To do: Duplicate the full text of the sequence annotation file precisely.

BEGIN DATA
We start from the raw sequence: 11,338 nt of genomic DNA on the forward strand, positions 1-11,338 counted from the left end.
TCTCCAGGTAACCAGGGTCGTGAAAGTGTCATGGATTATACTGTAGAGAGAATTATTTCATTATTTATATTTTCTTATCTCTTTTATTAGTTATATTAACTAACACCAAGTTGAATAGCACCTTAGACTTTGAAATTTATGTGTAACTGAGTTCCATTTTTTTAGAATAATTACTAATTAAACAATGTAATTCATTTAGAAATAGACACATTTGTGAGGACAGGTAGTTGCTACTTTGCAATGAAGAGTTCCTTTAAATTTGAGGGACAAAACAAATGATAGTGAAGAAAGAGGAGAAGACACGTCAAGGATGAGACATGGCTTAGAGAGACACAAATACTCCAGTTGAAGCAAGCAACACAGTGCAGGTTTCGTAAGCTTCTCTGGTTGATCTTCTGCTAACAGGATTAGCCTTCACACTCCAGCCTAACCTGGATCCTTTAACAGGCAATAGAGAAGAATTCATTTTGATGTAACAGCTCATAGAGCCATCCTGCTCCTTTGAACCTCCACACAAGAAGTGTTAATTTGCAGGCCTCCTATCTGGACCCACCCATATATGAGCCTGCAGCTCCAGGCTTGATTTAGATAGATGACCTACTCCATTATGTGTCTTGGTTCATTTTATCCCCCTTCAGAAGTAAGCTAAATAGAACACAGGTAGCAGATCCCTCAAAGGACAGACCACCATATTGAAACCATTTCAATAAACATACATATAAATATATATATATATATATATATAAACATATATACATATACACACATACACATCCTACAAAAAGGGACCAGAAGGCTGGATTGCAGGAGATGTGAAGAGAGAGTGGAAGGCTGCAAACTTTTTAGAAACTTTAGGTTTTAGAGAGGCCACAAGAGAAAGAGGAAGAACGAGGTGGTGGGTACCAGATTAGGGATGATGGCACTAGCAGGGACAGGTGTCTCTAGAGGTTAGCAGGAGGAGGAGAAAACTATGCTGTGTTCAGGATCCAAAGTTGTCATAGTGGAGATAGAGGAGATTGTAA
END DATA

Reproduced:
We start from the raw sequence: 11,338 nt of genomic DNA on the forward strand, positions 1-11,338 counted from the left end.
TCTCCAGGTAACCAGGGTCGTGAAAGTGTCATGGATTATACTGTAGAGAGAATTATTTCATTATTTATATTTTCTTATCTCTTTTATTAGTTATATTAACTAACACCAAGTTGAATAGCACCTTAGACTTTGAAATTTATGTGTAACTGAGTTCCATTTTTTTAGAATAATTACTAATTAAACAATGTAATTCATTTAGAAATAGACACATTTGTGAGGACAGGTAGTTGCTACTTTGCAATGAAGAGTTCCTTTAAATTTGAGGGACAAAACAAATGATAGTGAAGAAAGAGGAGAAGACACGTCAAGGATGAGACATGGCTTAGAGAGACACAAATACTCCAGTTGAAGCAAGCAACACAGTGCAGGTTTCGTAAGCTTCTCTGGTTGATCTTCTGCTAACAGGATTAGCCTTCACACTCCAGCCTAACCTGGATCCTTTAACAGGCAATAGAGAAGAATTCATTTTGATGTAACAGCTCATAGAGCCATCCTGCTCCTTTGAACCTCCACACAAGAAGTGTTAATTTGCAGGCCTCCTATCTGGACCCACCCATATATGAGCCTGCAGCTCCAGGCTTGATTTAGATAGATGACCTACTCCATTATGTGTCTTGGTTCATTTTATCCCCCTTCAGAAGTAAGCTAAATAGAACACAGGTAGCAGATCCCTCAAAGGACAGACCACCATATTGAAACCATTTCAATAAACATACATATAAATATATATATATATATATATATAAACATATATACATATACACACATACACATCCTACAAAAAGGGACCAGAAGGCTGGATTGCAGGAGATGTGAAGAGAGAGTGGAAGGCTGCAAACTTTTTAGAAACTTTAGGTTTTAGAGAGGCCACAAGAGAAAGAGGAAGAACGAGGTGGTGGGTACCAGATTAGGGATGATGGCACTAGCAGGGACAGGTGTCTCTAGAGGTTAGCAGGAGGAGGAGAAAACTATGCTGTGTTCAGGATCCAAAGTTGTCATAGTGGAGATAGAGGAGATTGTAA